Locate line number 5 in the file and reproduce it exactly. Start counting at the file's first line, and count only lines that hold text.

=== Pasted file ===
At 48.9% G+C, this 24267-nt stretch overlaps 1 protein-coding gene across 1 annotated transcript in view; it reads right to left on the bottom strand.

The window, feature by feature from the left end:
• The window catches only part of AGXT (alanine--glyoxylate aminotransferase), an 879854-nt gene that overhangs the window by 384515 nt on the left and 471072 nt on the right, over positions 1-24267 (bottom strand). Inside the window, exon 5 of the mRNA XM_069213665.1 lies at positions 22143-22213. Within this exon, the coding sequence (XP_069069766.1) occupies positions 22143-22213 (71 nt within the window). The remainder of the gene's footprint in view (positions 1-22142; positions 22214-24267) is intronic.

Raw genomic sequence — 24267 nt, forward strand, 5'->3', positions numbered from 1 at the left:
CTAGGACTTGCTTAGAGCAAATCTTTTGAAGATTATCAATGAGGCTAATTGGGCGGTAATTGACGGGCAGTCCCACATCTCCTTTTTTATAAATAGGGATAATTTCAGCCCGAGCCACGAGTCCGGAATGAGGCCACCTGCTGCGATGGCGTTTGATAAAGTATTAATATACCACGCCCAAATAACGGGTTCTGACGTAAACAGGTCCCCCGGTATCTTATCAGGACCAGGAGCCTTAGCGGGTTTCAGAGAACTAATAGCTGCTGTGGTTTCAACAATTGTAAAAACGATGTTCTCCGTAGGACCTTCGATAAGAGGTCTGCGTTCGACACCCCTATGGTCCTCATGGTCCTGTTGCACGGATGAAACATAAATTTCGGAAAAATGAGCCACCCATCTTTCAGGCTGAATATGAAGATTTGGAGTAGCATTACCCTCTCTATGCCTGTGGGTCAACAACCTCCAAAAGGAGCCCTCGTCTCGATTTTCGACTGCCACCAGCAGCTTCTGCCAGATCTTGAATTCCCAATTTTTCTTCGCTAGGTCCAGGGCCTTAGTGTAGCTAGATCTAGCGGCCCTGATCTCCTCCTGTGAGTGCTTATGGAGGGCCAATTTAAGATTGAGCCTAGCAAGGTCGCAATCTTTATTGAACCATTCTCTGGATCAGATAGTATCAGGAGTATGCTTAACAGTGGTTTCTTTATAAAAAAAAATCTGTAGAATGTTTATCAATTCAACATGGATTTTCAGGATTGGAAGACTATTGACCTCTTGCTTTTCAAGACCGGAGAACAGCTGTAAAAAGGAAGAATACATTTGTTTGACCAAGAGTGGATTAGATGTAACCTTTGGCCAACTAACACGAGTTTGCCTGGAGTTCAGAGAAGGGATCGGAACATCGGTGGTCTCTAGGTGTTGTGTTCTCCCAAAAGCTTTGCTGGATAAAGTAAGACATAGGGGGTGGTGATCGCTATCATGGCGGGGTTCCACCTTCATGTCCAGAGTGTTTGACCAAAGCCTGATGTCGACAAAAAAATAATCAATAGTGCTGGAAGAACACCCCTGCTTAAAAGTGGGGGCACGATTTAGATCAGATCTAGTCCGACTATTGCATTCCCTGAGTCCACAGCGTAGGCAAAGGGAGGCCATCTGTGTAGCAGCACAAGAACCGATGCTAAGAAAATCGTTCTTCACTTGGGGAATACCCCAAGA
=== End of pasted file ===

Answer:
CTAGGACTTGCTTAGAGCAAATCTTTTGAAGATTATCAATGAGGCTAATTGGGCGGTAATTGACGGGCAGTCCCACATCTCCTTTTTTATAAATAGGGATAATTTCAGCCCGAGCCACGAGTCCGGAATGAGGCCACCTGCTGCGATGGCGTTTGATAAAGTATTAATATACCACGCCCAAATAACGGGTTCTGACGTAAACAGGTCCCCCGGTATCTTATCAGGACCAGGAGCCTTAGCGGGTTTCAGAGAACTAATAGCTGCTGTGGTTTCAACAATTGTAAAAACGATGTTCTCCGTAGGACCTTCGATAAGAGGTCTGCGTTCGACACCCCTATGGTCCTCATGGTCCTGTTGCACGGATGAAACATAAATTTCGGAAAAATGAGCCACCCATCTTTCAGGCTGAATATGAAGATTTGGAGTAGCATTACCCTCTCTATGCCTGTGGGTCAACAACCTCCAAAAGGAGCCCTCGTCTCGATTTTCGACTGCCACCAGCAGCTTCTGCCAGATCTTGAATTCCCAATTTTTCTTCGCTAGGTCCAGGGCCTTAGTGTAGCTAGATCTAGCGGCCCTGATCTCCTCCTGTGAGTGCTTATGGAGGGCCAATTTAAGATTGAGCCTAGCAAGGTCGCAATCTTTATTGAACCATTCTCTGGATCAGATAGTATCAGGAGTATGCTTAACAGTGGTTTCTTTATAAAAAAAAATCTGTAGAATGTTTATCAATTCAACATGGATTTTCAGGATTGGAAGACTATTGACCTCTTGCTTTTCAAGACCGGAGAACAGCTGTAAAAAGGAAGAATACATTTGTTTGACCAAGAGTGGATTAGATGTAACCTTTGGCCAACTAACACGAGTTTGCCTGGAGTTCAGAGAAGGGATCGGAACATCGGTGGTCTCTAGGTGTTGTGTTCTCCCAAAAGCTTTGCTGGATAAAGTAAGACATAGGGGGTGGTGATCGCTATCATGGCGGGGTTCCACCTTCATGTCCAGAGTGTTTGACCAAAGCCTGATGTCGACAAAAAAATAATCAATAGTGCTGGAAGAACACCCCTGCTTAAAAGTGGGGGCACGATTTAGATCAGATCTAGTCCGACTATTGCATTCCCTGAGTCCACAGCGTAGGCAAAGGGAGGCCATCTGTGTAGCAGCACAAGAACCGATGCTAAGAAAATCGTTCTTCACTTGGGGAATACCCCAAGA